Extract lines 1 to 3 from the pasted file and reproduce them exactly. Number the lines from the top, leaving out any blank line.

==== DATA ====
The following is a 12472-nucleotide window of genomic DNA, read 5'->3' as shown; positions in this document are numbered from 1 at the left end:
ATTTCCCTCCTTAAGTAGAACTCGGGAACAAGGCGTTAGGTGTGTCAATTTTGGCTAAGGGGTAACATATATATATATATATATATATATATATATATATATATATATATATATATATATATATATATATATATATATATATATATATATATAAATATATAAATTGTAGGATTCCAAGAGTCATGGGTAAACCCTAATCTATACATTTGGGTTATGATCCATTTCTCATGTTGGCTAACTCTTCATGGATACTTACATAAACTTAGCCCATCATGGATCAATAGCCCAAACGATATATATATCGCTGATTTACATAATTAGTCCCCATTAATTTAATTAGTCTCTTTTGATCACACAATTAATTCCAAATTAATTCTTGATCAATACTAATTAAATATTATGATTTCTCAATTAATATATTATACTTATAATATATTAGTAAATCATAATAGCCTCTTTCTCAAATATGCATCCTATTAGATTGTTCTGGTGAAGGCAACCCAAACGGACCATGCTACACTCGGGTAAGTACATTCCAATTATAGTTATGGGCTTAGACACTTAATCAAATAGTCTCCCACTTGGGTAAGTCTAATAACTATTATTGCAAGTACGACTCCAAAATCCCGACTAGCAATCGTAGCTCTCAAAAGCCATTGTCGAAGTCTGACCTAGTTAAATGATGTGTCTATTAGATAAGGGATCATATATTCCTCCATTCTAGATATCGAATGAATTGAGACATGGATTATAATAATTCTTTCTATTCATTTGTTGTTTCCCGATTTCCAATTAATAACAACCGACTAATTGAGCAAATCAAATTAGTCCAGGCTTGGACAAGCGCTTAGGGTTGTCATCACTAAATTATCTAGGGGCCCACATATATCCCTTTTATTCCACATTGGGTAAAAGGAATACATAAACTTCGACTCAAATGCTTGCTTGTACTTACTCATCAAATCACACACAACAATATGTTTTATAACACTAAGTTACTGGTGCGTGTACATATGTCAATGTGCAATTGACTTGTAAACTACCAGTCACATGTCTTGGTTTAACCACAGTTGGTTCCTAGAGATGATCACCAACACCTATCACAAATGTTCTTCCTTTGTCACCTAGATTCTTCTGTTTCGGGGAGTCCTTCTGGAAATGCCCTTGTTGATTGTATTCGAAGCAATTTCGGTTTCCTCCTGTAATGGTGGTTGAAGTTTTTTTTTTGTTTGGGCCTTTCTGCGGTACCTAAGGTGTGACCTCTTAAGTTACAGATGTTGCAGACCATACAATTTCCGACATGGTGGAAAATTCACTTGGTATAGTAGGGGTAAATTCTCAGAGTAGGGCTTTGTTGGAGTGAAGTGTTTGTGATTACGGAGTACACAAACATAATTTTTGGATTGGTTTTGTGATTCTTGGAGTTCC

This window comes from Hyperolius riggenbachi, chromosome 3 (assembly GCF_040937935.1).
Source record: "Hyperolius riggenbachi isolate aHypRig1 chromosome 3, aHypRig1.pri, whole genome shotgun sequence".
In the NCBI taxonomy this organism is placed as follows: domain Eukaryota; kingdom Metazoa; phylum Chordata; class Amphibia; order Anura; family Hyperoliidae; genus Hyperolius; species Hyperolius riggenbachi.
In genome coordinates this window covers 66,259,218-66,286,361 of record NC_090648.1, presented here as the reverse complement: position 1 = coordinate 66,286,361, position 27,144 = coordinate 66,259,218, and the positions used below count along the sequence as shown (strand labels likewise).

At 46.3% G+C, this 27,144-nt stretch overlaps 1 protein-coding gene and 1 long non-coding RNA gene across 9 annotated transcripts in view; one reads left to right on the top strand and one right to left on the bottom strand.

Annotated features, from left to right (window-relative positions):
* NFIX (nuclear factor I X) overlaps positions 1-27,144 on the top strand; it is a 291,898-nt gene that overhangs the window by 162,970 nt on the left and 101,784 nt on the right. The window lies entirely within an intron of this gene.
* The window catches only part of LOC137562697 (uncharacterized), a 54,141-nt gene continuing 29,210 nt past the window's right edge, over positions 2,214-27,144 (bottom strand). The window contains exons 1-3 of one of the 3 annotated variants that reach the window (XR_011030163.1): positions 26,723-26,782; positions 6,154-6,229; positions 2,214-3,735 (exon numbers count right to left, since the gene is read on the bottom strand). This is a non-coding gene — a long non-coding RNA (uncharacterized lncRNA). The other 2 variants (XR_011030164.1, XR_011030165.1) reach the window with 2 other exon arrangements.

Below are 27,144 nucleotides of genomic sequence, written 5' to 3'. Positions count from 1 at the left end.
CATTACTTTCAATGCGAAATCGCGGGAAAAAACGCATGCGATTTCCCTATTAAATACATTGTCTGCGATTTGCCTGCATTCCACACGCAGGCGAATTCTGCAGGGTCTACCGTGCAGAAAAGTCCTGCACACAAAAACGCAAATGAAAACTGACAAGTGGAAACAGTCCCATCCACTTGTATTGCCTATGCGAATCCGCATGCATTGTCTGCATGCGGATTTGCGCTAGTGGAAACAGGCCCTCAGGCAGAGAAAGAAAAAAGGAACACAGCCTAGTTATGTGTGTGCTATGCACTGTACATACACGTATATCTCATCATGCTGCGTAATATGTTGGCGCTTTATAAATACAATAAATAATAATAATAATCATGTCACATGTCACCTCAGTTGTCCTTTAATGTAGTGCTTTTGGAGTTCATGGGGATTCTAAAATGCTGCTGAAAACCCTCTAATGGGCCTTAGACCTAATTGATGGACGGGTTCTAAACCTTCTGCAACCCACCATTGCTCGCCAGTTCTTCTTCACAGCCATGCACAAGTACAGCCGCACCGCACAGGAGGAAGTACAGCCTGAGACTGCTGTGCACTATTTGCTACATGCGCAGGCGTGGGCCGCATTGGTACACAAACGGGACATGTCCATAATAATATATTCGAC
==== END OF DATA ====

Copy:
The following is a 12472-nucleotide window of genomic DNA, read 5'->3' as shown; positions in this document are numbered from 1 at the left end:
ATTTCCCTCCTTAAGTAGAACTCGGGAACAAGGCGTTAGGTGTGTCAATTTTGGCTAAGGGGTAACATATATATATATATATATATATATATATATATATATATATATATATATATATATATATATATATATATATATATATATATATATATAAATATATAAATTGTAGGATTCCAAGAGTCATGGGTAAACCCTAATCTATACATTTGGGTTATGATCCATTTCTCATGTTGGCTAACTCTTCATGGATACTTACATAAACTTAGCCCATCATGGATCAATAGCCCAAACGATATATATATCGCTGATTTACATAATTAGTCCCCATTAATTTAATTAGTCTCTTTTGATCACACAATTAATTCCAAATTAATTCTTGATCAATACTAATTAAATATTATGATTTCTCAATTAATATATTATACTTATAATATATTAGTAAATCATAATAGCCTCTTTCTCAAATATGCATCCTATTAGATTGTTCTGGTGAAGGCAACCCAAACGGACCATGCTACACTCGGGTAAGTACATTCCAATTATAGTTATGGGCTTAGACACTTAATCAAATAGTCTCCCACTTGGGTAAGTCTAATAACTATTATTGCAAGTACGACTCCAAAATCCCGACTAGCAATCGTAGCTCTCAAAAGCCATTGTCGAAGTCTGACCTAGTTAAATGATGTGTCTATTAGATAAGGGATCATATATTCCTCCATTCTAGATATCGAATGAATTGAGACATGGATTATAATAATTCTTTCTATTCATTTGTTGTTTCCCGATTTCCAATTAATAACAACCGACTAATTGAGCAAATCAAATTAGTCCAGGCTTGGACAAGCGCTTAGGGTTGTCATCACTAAATTATCTAGGGGCCCACATATATCCCTTTTATTCCACATTGGGTAAAAGGAATACATAAACTTCGACTCAAATGCTTGCTTGTACTTACTCATCAAATCACACACAACAATATGTTTTATAACACTAAGTTACTGGTGCGTGTACATATGTCAATGTGCAATTGACTTGTAAACTACCAGTCACATGTCTTGGTTTAACCACAGTTGGTTCCTAGAGATGATCACCAACACCTATCACAAATGTTCTTCCTTTGTCACCTAGATTCTTCTGTTTCGGGGAGTCCTTCTGGAAATGCCCTTGTTGATTGTATTCGAAGCAATTTCGGTTTCCTCCTGTAATGGTGGTTGAAGTTTTTTTTTTGTTTGGGCCTTTCTGCGGTACCTAAGGTGTGACCTCTTAAGTTACAGATGTTGCAGACCATACAATTTCCGACATGGTGGAAAATTCACTTGGTATAGTAGGGGTAAATTCTCAGAGTAGGGCTTTGTTGGAGTGAAGTGTTTGTGATTACGGAGTACACAAACATAATTTTTGGATTGGTTTTGTGATTCTTGGAGTTCC

This window comes from Hyperolius riggenbachi, chromosome 3 (assembly GCF_040937935.1).